Which IRA is right for you?

 

Individual Retirement Accounts (IRA’s) provide a popular way to plan for one’s retirement.  Choosing between a Roth IRA and a traditional IRA becomes easier when we understand their differences.  Studying the chart below is a good way to begin this process.  It also makes sense to ask questions to make sure that all of the rules are clear before making any investment.

 

Product

 Best if...

 Features / Benefits

Traditional IRA  You want to save for your future and take advantage of tax benefits at the same time.

- Tax-deductible contributions if you qualify

 

- Earnings grow tax-deferred, helping you build savings more quickly

 

- Taxes are deferred until retirement, when you’re likely to be in a lower income bracket

 

- No AGI (annual gross income) retirement income limitations for contributions

 

- Maximum current contribution per individual is $5,000

 

- Distributions can be taken as early as age 59 ½**

 

- Contributions may continue prior to the year that you attain age 70 ½

 

- Catch-up contribution allows investors age 50 and older to contribute an additional amount

 
Roth IRA  You want to forgo tax benefits today for tax-free income during retirement.  

- Contributions are not tax deductible

 

- Contributions may be withdrawn at any time without penalty or taxation**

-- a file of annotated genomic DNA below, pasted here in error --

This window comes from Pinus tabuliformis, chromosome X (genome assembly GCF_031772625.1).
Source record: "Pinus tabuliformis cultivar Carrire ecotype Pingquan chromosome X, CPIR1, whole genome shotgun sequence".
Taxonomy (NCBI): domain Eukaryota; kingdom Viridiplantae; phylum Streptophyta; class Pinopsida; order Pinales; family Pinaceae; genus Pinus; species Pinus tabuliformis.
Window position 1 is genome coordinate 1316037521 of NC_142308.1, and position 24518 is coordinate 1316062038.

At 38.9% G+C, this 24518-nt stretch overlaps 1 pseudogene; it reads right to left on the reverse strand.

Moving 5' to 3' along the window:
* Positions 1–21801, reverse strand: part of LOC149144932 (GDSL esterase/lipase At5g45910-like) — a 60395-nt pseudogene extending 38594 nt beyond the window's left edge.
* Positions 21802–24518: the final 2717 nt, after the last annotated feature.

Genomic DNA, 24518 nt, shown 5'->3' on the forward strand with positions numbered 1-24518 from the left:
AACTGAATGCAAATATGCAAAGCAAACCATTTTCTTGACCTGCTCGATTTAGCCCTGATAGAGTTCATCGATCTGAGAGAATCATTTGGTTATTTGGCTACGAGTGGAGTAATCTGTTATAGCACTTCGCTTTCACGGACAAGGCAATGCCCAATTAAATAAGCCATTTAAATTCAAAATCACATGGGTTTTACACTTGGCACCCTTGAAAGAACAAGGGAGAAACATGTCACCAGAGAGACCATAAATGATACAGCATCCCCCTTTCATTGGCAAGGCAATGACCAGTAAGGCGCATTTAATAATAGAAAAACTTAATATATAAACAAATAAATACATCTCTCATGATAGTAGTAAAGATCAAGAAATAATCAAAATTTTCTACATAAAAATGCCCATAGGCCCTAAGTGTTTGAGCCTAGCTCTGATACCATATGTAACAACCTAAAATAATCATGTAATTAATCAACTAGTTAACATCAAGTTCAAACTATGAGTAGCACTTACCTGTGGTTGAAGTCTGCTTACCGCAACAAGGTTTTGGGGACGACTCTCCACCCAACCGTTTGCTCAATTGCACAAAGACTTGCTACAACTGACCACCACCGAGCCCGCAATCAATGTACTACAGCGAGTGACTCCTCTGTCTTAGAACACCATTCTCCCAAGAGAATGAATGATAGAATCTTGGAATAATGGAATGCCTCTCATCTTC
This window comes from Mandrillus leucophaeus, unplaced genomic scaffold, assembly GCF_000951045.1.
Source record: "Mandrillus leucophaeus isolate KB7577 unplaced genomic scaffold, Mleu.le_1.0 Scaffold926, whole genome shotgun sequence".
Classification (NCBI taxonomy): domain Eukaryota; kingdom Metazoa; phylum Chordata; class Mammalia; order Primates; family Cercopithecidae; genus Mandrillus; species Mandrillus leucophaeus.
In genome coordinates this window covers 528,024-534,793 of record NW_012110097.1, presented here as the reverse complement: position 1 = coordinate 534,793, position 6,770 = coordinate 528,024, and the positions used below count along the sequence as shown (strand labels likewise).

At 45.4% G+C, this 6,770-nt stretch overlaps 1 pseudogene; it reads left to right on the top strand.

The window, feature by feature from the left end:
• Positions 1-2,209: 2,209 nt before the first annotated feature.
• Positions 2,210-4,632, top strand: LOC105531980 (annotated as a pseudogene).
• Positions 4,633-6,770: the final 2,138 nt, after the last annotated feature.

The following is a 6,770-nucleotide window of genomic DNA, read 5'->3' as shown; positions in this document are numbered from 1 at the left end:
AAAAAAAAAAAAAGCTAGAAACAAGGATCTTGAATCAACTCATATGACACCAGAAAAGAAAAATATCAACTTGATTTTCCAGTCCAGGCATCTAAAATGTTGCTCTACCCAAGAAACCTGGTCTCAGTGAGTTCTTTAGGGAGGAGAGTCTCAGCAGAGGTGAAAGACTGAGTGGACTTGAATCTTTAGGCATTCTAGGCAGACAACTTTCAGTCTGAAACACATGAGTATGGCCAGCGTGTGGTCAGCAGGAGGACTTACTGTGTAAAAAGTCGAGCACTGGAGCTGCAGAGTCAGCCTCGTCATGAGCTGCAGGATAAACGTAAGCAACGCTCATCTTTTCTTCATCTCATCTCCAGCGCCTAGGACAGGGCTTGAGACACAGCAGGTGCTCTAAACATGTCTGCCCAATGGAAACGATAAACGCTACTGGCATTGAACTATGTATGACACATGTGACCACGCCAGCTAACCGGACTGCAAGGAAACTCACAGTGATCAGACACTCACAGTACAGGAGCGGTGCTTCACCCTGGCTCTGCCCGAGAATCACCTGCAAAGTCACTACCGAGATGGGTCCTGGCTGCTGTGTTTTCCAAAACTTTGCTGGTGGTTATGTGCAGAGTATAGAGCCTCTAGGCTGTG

- Earnings may be free of federal taxes

 

- Maximum current contribution per individual is $5,000

 

- Contributions may continue beyond age 70 ½

 

- No mandatory distribution

 

- Catch-up contribution allows investors age 50 and older to contribute an additional amount

 

 

Learn more about retirement plans:

 

 

** Prior to age 70 ½ early withdrawal penalties may apply on CDs.

  


 

 

Smart Budgeters Expect Inflation

 

 

 

 

 

 

When you are budgeting, don’t forget to account for inflation.  Year after year, the basic items that we buy cost more.  To get a sense of how much prices increase, we can look at the annual increases in the Consumer Price Index. The "AVE" column on the right is the most useful as it shows the average yearly increase or decrease. For example, in 2011, the chart shows that inflation was 3.2%.  To view charts of United States historical annual inflation rates, click go.

 

 

In the United States

 

From 2001-2010, the average annual increase has been 2.4%

Over that 10 year period, inflation increased a total of 23.2%

So an item that cost $100 in 2001, would cost $123.20 in 2010.

 

From 1991-2010, the average annual increase has been 2.6%

Over that 20 year period, inflation increased a total of 60.1%

So an item that cost $100 in 1991 would cost $160.10 in 2010.

 

From 1914 through 2010, the average annual increase has been 4.2%

Over that 97 year period, inflation increased a total of 2,080.6%

So an item that cost $100 in 1914 would cost $2,080.60 in 2010.

 


 

 

It is never too late to add financial progress to your New Year's Resolutions!

 

Click here to look back at the Top 11 Financial Tips for 2011 from the SEC (Securities and Exchange Commission)
 

 

 


 

Click here for previous Money Management for Adults
 

 

 

 

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